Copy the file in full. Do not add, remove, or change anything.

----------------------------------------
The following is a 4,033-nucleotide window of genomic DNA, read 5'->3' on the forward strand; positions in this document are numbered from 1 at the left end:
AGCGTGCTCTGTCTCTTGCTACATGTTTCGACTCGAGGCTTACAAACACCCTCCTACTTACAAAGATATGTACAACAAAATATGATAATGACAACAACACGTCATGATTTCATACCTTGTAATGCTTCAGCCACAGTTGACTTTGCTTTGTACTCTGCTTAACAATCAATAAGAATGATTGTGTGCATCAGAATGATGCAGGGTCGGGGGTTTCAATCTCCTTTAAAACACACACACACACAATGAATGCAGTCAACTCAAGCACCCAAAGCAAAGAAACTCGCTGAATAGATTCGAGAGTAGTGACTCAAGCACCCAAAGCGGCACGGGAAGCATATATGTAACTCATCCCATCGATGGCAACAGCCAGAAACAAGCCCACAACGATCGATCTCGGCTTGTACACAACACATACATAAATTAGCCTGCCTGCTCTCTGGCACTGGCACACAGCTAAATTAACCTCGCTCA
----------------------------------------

The following is a 4,033-nucleotide window of genomic DNA, read 5'->3' on the forward strand; positions in this document are numbered from 1 at the left end:
AGCGTGCTCTGTCTCTTGCTACATGTTTCGACTCGAGGCTTACAAACACCCTCCTACTTACAAAGATATGTACAACAAAATATGATAATGACAACAACACGTCATGATTTCATACCTTGTAATGCTTCAGCCACAGTTGACTTTGCTTTGTACTCTGCTTAACAATCAATAAGAATGATTGTGTGCATCAGAATGATGCAGGGTCGGGGGTTTCAATCTCCTTTAAAACACACACACACACAATGAATGCAGTCAACTCAAGCACCCAAAGCAAAGAAACTCGCTGAATAGATTCGAGAGTAGTGACTCAAGCACCCAAAGCGGCACGGGAAGCATATATGTAACTCATCCCATCGATGGCAACAGCCAGAAACAAGCCCACAACGATCGATCTCGGCTTGTACACAACACATACATAAATTAGCCTGCCTGCTCTCTGGCACTGGCACACAGCTAAATTAACCTCGCTCA